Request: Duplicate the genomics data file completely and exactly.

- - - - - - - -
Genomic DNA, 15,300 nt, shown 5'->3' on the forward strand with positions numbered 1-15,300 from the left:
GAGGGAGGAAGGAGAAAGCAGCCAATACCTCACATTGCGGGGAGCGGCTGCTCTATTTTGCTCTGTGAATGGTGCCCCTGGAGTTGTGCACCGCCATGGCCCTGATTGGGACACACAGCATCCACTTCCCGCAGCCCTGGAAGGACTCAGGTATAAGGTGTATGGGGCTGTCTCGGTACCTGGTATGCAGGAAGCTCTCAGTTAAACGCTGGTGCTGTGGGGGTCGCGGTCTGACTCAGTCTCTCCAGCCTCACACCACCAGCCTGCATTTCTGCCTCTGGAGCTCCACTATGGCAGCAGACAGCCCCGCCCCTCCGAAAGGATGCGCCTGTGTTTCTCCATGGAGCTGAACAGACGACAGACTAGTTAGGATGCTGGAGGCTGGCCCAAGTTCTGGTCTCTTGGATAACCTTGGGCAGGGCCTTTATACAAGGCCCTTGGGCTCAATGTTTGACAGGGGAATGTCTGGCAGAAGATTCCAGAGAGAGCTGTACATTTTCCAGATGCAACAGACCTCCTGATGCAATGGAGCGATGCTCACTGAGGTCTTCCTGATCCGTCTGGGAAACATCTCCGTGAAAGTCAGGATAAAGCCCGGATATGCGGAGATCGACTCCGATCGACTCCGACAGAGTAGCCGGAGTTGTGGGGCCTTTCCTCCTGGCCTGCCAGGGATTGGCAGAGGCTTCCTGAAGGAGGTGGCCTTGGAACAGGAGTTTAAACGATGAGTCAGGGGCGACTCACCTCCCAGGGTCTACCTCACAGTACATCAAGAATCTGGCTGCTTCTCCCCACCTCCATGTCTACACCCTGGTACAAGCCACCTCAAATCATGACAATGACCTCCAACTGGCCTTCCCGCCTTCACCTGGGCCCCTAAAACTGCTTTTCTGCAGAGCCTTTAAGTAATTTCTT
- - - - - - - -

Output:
Genomic DNA, 15,300 nt, shown 5'->3' on the forward strand with positions numbered 1-15,300 from the left:
GAGGGAGGAAGGAGAAAGCAGCCAATACCTCACATTGCGGGGAGCGGCTGCTCTATTTTGCTCTGTGAATGGTGCCCCTGGAGTTGTGCACCGCCATGGCCCTGATTGGGACACACAGCATCCACTTCCCGCAGCCCTGGAAGGACTCAGGTATAAGGTGTATGGGGCTGTCTCGGTACCTGGTATGCAGGAAGCTCTCAGTTAAACGCTGGTGCTGTGGGGGTCGCGGTCTGACTCAGTCTCTCCAGCCTCACACCACCAGCCTGCATTTCTGCCTCTGGAGCTCCACTATGGCAGCAGACAGCCCCGCCCCTCCGAAAGGATGCGCCTGTGTTTCTCCATGGAGCTGAACAGACGACAGACTAGTTAGGATGCTGGAGGCTGGCCCAAGTTCTGGTCTCTTGGATAACCTTGGGCAGGGCCTTTATACAAGGCCCTTGGGCTCAATGTTTGACAGGGGAATGTCTGGCAGAAGATTCCAGAGAGAGCTGTACATTTTCCAGATGCAACAGACCTCCTGATGCAATGGAGCGATGCTCACTGAGGTCTTCCTGATCCGTCTGGGAAACATCTCCGTGAAAGTCAGGATAAAGCCCGGATATGCGGAGATCGACTCCGATCGACTCCGACAGAGTAGCCGGAGTTGTGGGGCCTTTCCTCCTGGCCTGCCAGGGATTGGCAGAGGCTTCCTGAAGGAGGTGGCCTTGGAACAGGAGTTTAAACGATGAGTCAGGGGCGACTCACCTCCCAGGGTCTACCTCACAGTACATCAAGAATCTGGCTGCTTCTCCCCACCTCCATGTCTACACCCTGGTACAAGCCACCTCAAATCATGACAATGACCTCCAACTGGCCTTCCCGCCTTCACCTGGGCCCCTAAAACTGCTTTTCTGCAGAGCCTTTAAGTAATTTCTT